Longman Dictionary of Contemporary English homepage

Date: 1300-1400
Language: French
Origin: présumer, from Latin praesumere, from sumere 'to take'

presume

verb
     
Related topics: Law
pre‧sume S3
1 [transitive] to think that something is true, although you are not certain [= assume]:
Each of you will make a speech, I presume?
'Are his parents still alive?' 'I presume so.'
presume that
I presume we'll be there by six o'clock.
presume somebody/something to be somebody/something
From the way he talked, I presumed him to be your boss.
be presumed to do something
The temple is presumed to date from the first century BC.
2 [transitive]SCL to accept something as true until it is shown to not be true, especially in law [= assume]:
We must presume innocence until we have evidence of guilt.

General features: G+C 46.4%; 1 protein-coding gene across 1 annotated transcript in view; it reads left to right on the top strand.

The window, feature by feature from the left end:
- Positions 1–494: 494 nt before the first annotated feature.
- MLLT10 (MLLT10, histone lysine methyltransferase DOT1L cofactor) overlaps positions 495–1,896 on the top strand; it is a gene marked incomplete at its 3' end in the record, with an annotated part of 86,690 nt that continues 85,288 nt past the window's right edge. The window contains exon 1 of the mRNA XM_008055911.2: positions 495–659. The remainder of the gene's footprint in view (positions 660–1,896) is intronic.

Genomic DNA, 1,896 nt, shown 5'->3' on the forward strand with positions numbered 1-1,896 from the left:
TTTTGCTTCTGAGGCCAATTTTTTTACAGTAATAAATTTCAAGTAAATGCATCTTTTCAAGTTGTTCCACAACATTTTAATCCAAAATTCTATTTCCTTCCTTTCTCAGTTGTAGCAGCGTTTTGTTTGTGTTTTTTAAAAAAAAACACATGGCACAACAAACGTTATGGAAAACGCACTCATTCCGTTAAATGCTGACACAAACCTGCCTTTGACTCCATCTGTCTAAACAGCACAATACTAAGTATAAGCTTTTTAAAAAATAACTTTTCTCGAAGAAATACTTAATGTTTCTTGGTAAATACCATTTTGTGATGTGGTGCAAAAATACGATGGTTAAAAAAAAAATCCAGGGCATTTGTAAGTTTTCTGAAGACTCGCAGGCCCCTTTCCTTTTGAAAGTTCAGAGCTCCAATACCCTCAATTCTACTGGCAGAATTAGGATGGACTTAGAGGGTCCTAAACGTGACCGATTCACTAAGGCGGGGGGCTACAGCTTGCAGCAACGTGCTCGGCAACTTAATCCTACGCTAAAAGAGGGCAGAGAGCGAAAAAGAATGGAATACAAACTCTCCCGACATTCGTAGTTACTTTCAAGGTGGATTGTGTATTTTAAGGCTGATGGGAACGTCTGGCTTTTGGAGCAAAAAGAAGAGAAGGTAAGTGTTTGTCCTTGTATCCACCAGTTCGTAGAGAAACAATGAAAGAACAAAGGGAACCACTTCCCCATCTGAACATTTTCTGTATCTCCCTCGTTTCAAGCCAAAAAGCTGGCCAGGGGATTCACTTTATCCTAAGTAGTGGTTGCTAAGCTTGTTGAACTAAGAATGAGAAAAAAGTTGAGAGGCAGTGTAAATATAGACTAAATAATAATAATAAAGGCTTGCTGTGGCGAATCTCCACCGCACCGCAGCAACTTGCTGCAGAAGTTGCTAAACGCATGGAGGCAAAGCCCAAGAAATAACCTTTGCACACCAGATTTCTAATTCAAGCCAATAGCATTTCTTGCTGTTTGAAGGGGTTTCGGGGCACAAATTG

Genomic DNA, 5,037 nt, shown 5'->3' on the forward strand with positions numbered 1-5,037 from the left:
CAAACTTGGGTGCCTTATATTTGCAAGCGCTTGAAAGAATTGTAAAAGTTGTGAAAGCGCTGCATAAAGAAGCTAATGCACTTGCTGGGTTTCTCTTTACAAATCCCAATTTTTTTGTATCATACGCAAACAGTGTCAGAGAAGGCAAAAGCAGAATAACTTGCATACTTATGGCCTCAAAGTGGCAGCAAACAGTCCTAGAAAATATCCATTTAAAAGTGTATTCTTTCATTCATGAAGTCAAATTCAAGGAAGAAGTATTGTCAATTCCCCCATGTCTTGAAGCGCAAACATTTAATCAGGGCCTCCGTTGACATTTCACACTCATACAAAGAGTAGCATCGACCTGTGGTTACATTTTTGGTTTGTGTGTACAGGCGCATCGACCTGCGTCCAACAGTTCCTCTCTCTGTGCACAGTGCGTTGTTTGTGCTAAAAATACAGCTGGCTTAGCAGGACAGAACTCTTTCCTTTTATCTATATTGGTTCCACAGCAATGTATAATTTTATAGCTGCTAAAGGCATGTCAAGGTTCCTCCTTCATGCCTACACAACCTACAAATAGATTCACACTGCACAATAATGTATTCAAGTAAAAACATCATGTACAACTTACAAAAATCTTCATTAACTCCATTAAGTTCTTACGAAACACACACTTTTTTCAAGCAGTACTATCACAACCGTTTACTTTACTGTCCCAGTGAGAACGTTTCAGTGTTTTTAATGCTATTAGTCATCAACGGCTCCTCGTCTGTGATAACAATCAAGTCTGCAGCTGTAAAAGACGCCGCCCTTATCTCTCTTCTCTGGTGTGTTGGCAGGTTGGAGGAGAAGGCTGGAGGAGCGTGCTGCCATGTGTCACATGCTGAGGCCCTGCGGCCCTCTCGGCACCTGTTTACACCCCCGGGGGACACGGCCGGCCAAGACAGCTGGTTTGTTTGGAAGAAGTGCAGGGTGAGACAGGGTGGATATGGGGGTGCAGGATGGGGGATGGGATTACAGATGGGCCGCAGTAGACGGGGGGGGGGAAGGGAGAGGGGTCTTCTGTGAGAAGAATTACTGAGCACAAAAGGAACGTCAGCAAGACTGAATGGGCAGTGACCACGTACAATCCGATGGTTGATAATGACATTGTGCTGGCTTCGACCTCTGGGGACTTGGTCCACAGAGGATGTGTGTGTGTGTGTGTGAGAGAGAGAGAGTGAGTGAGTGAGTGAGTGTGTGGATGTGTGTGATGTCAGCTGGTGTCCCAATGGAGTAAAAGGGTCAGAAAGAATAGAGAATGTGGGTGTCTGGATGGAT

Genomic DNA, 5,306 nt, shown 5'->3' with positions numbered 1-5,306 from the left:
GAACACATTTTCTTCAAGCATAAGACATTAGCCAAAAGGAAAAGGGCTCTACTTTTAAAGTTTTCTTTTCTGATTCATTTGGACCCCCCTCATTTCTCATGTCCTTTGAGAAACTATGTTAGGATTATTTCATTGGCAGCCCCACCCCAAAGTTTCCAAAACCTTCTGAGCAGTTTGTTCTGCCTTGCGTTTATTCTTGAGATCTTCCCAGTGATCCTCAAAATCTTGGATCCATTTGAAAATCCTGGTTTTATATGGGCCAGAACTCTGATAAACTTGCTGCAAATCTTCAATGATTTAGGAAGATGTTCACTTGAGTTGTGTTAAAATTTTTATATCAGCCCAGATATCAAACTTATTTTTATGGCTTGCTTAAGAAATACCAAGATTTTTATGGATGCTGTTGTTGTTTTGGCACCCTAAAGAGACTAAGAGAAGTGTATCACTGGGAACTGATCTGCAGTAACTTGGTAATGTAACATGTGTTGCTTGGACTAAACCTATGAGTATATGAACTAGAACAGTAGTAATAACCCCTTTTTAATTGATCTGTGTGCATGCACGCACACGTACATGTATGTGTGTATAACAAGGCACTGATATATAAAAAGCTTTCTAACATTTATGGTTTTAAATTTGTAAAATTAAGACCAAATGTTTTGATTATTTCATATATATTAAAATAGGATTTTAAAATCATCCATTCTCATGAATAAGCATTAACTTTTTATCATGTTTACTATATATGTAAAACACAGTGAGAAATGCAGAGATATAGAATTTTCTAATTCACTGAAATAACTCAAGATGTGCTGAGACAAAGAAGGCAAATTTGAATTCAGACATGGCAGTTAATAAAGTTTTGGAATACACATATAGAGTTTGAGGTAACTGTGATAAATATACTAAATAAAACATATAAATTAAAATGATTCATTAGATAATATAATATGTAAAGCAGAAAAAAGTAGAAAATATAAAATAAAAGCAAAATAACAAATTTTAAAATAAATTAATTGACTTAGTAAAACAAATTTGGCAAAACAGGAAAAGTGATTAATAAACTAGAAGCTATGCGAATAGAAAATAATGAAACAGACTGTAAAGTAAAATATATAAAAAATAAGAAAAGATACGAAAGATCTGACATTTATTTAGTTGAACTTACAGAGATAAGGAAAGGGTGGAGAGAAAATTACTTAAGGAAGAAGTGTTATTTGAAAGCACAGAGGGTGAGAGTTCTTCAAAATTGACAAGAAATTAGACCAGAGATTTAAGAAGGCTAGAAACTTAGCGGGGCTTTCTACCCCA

be presumed dead/innocent etc
Their nephew was missing, presumed dead.
3 [intransitive] formal to behave without respect or politeness by doing something that you have no right to do
presume to do something
I would never presume to tell you what to do.
4 [transitive usually in present tense] formal to accept something as being true and base something else on it [= presuppose]:
The Ancient History course presumes some knowledge of Greek.
presume that
I presume that someone will be there to meet us when we arrive.
5

presume on/upon somebody's friendship/generosity etc

to unfairly ask someone for more than you should, because they are your friend, are generous etc:
It would be presuming on his generosity to ask him for money.

Dictionary pictures of the day
Do you know what each of these is called?
What is the word for picture 1? What is the word for picture 2? What is the word for picture 3? What is the word for picture 4?
Click on any of the pictures above to find out what it is called.

Explore our topic dictionary